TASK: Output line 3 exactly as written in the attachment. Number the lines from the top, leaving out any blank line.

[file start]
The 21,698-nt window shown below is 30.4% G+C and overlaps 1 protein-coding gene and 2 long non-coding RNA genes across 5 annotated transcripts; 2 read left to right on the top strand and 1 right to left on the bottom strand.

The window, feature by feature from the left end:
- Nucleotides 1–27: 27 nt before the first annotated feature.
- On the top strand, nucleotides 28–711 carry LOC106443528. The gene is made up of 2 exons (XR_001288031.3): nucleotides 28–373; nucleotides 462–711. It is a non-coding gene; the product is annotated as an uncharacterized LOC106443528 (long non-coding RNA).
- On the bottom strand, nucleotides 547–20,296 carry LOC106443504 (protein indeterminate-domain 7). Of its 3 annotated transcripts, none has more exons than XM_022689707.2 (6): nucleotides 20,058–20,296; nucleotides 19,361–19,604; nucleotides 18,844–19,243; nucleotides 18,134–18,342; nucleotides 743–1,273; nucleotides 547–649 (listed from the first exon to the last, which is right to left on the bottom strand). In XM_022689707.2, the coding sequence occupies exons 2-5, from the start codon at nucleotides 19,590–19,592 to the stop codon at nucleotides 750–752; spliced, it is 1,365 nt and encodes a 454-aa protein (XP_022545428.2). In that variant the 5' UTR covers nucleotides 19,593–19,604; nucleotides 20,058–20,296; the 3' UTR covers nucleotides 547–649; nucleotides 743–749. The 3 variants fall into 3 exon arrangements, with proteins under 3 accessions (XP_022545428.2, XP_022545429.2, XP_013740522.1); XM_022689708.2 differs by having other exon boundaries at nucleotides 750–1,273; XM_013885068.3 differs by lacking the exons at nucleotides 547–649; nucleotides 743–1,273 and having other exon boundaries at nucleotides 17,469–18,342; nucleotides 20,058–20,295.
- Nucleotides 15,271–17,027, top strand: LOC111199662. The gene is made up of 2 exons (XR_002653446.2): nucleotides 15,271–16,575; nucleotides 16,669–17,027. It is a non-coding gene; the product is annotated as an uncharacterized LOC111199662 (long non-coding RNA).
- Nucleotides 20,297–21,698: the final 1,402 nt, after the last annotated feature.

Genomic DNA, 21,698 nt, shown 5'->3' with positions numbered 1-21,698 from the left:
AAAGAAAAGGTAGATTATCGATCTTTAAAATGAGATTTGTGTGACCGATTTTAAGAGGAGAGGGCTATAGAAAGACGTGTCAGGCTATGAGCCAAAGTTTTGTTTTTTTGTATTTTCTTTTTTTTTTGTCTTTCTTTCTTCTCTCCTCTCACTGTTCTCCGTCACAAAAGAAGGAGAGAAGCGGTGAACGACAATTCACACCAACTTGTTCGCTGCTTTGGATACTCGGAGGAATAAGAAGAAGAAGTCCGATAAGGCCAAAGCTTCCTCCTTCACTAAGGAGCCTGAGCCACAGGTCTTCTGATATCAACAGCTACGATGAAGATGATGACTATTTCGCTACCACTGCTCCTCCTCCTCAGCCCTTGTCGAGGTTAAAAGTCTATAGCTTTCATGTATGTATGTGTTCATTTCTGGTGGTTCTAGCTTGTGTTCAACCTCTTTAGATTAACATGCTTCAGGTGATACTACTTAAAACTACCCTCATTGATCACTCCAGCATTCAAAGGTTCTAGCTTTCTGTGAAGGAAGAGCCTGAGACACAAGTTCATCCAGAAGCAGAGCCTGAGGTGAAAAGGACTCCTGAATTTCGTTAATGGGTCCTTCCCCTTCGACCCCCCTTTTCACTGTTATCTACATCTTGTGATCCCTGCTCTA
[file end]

- Nucleotides 1–27: 27 nt before the first annotated feature.